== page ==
As far as the time it takes to make this, it really only takes about 15-20 minutes. A bottle of this will last me probably about 1 1/2-2 months. There are 4 of us, and I probably do about 10 loads of laundry a week.

    I also put in a few drops of either orange or lavendar essential oil.

    As far as fabric softener goes, I mix regular softener half and half with vinegar.

    Something else I didn’t see mentioned was that this detergent is not putting harsh chemicals back into our environment (watersheds). This was one of the things that first attracted me to try it. All the ingredients are environmentally friendly. That is a big, big plus for me.
    I still use “regular” detergent on my husband’s really dirty, grimy clothes, as well as son’s football pants, although they would probably come out fine with this detergent.

    I noticed that on http://www.soapsgonebuy.com they have a “laundry detergent” kit which includes the borax, wash soap, and the fels-naptha soap. You probably don’t need all that, but all those things can be found on that site.

    Try it!

  111. Sharon says:

    I tried your recipe for the first time last night. I must have done something wrong, because I still have liquid, it didn’t turn into slim. I used fels-nappa soap, and followed the directions. Anybody else have this probleM?


  112. Toni says:

    I have been making this detergent since before Christmas and it works just great. The only difference is that I use homemade lye soap instead of store bought.

    My husband has super sensitive skin and normal(read store bought) soap breaks him out. Since I have been using the homemade, his skin has cleared up and we haven’t had a single problem since. I only use 1/2 cup per load in cold water and I pre-treat any stains with the detergent. It worked great for getting the chocolate and strawberry stains out of my daughter’s fast food uniform and our clothes smell great.

    An even greater way to save is to hang the clothes out on the line instead of using the dryer. We save almost 25% off of our electric bill this way.

  113. Ever tried soap nuts as a laundry detergent? I love them. When we began using them, the eczema across my belly cleared right up.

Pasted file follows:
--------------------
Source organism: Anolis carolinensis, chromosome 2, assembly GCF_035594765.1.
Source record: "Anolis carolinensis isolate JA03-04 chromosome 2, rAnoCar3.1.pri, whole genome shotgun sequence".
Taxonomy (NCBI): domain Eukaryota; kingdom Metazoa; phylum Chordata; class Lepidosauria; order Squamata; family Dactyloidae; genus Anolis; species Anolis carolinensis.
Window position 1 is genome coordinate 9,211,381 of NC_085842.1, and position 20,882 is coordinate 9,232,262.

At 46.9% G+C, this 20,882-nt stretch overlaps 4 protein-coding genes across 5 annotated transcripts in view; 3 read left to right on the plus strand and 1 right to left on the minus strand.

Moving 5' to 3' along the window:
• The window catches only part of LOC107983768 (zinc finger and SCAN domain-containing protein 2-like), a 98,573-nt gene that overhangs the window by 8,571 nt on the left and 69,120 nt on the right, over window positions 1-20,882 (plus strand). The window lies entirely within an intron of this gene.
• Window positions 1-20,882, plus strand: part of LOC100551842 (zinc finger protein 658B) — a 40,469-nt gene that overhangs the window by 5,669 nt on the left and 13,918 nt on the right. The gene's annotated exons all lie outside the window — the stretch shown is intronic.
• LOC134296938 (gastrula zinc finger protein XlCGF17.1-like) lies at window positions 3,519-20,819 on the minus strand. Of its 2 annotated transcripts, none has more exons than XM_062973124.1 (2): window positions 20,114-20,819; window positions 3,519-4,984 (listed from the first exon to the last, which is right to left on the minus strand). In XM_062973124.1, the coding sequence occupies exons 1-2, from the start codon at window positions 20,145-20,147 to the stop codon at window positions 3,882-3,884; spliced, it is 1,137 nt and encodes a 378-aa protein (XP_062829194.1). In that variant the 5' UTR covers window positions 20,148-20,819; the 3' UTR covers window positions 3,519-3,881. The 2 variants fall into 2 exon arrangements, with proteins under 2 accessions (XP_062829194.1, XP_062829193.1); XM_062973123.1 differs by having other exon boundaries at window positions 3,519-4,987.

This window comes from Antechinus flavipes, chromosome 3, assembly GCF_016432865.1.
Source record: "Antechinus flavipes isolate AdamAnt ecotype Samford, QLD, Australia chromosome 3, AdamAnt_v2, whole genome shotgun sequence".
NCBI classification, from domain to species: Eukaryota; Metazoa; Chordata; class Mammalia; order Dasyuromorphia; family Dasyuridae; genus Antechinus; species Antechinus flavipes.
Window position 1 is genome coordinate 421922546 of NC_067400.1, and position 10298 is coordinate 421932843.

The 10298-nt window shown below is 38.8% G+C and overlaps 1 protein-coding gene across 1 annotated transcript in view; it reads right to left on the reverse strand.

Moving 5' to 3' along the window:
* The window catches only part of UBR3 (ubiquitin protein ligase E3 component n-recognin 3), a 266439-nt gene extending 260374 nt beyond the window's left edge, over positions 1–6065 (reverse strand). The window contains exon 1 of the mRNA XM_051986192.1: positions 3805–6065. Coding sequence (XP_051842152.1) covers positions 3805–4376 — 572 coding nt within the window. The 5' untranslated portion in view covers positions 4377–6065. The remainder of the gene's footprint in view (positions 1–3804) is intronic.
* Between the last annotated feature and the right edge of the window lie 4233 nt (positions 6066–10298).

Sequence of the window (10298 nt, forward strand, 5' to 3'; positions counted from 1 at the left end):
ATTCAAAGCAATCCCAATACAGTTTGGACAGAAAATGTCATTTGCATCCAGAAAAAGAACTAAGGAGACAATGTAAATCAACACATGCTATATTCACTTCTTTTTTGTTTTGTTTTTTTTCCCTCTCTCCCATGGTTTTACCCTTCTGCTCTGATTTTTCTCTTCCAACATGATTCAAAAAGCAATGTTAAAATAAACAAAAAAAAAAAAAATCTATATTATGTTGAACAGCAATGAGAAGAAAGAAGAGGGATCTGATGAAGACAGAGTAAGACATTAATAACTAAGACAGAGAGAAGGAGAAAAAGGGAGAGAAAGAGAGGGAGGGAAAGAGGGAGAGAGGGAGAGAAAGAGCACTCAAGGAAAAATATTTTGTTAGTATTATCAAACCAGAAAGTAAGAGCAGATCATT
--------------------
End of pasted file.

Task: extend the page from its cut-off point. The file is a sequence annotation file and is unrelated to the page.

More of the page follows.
114. Alexia says:

    @ Gayle RN: I have a baby, so I am careful to store my bucket in a closet. I have just been refilling an old detergent jar for easy use. & seriously to all of those who are saying it would be too much work! It was done in 10 minutes. seriously!!! I had to go to the grocery store anyway, so no extra time there. & me and DH and the kids all had a blast making this together! lol So with the family time… Anyway, thanks for a great recipe!

  115. Greg says:

    Just a tip for anybody else having a hard time finding “washing soda”, we live here in Oregon and have spent almost 2 months searching every store from the little mom-n-pop’s to the big box stores, and NONE of them carry it, or will order it.

    HOWEVER, take a walk over to the pool maintenance section at your favorite big blue store with the smiley face, and find “ph up”. It is sold in little one pound containers which are about 6 bucks each, but keep looking and you will find an off brand bucket with small wording on it, 4 gallon size buckets of pure sodium carbonate (washing soda) for about $5.00 bucks. It is exactly the same chemical as the arm and hammer stuff, and it’s dirt cheap, and a bucket that big should last for years.

    You can also make sodium carbonate really easily (and it’s really fun to do with the kids, AND it cleans your oven at the same time) by pouring out a big box of baking soda (sodium bicarbonate) on a sheet pan and tossing it in the oven at 450ish degrees for about an hour. The heat seperates the second carbon and turns it into sodium carbonate, plus it makes these really cool baking soda volcanos that are fun to watch.

    Good luck!

  116. Tasha says:

    Thanks Trent for your detergent! I can’t believe you had to repost how to make your detergent with pics. It is crazy to me how spoon-fed some people need to be. They ask the same repeated questions & on & on. I read some of the posts and people are mean, lazy (fail to read what you or others have answered in the blog) nit-picky and ridiculous. Thanks for your kindness and time you took out of your life to share something wonderful with us all.

  117. Christy says:

    I made your detergent over the weekend. It is wonderful to know that I can actually save money different ways, and I love it. thanks for all the great information you give to me.

  118. Kai says:

    I made a powdered version of 1 bar Fels Naptha, 1-1/2 cups Arm & Hammer Washing Soda and 1-1/2 cups of borax. Using my food processor with the grater blade I grated the Fels Naptha. Then I changed to the regular chopper blade because the grater only made the soap into curly swirls and I was afraid that they wouldn’t dissolve in a cold water wash. Since I was gonna run it through with the chopper blade I just added the washing soda and borax and pulsed it all together. It worked GREAT and came out looking just like regular laundry powder. I have a front loading HE steam washer and use 2 TBSP for a regular load. Everything comes out soft and clean. I LOVE this stuff and don’t plan on ever buying laundry soap again.

  119. Marla says:

    Trent, Loved the video & info. I have made 2 batches of this stuff and love it and I’m glad to know that my stuff is like everyone else ( LOL ) I was afraid the “big glops” meant I had missed a step or something. Also, love all the posts, esp. the one about hard water. I will have to try the suggestion. As for those who have poo-pooed making your own laudry soap, all I can say is whether or not it saves money..it’s fun to try and anything with less commercial chemicals is always worth trying. Thanks again Trent!